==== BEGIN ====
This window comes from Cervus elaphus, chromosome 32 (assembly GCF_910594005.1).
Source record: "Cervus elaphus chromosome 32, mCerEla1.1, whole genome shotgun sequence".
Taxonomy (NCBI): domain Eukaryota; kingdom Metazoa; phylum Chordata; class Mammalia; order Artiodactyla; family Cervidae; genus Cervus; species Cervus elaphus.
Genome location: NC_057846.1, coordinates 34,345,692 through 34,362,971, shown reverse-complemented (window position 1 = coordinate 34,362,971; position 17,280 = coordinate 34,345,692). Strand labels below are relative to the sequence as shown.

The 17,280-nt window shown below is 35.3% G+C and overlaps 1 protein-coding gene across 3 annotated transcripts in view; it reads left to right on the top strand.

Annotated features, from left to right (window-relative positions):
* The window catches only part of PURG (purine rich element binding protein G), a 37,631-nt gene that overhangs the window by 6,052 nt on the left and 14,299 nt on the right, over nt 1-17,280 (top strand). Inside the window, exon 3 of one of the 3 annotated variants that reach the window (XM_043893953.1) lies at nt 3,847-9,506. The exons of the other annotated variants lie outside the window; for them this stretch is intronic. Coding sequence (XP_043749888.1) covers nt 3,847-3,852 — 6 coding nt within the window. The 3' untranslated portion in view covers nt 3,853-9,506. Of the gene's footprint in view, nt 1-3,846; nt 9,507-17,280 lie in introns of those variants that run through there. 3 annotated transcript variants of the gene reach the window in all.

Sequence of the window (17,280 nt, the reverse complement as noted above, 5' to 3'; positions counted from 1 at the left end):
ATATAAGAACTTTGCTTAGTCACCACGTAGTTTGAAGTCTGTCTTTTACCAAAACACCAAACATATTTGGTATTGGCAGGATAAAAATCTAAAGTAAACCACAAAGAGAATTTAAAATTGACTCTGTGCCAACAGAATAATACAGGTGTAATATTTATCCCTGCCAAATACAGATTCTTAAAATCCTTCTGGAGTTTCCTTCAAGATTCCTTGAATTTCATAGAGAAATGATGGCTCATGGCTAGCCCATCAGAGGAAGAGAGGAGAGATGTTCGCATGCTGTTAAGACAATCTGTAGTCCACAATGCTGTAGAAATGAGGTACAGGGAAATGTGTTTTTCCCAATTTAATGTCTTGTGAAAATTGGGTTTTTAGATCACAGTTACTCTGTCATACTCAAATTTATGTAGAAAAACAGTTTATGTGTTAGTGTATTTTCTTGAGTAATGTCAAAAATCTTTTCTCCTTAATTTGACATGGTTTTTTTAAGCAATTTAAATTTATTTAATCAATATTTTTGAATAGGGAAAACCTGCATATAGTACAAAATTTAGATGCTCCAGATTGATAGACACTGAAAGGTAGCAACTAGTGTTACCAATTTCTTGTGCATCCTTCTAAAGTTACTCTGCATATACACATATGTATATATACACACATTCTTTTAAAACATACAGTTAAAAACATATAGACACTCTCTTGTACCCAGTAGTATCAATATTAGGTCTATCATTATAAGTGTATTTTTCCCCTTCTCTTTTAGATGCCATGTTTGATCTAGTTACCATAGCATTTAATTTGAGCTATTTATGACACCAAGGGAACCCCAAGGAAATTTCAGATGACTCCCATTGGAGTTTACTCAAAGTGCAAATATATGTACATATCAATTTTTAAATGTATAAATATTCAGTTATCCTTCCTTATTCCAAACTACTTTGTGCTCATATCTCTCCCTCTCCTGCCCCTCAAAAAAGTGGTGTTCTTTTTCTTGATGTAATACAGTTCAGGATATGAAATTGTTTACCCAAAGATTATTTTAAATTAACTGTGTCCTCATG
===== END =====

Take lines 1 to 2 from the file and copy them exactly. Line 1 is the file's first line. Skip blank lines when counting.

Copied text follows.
This window comes from Cervus elaphus, chromosome 32 (assembly GCF_910594005.1).
Source record: "Cervus elaphus chromosome 32, mCerEla1.1, whole genome shotgun sequence".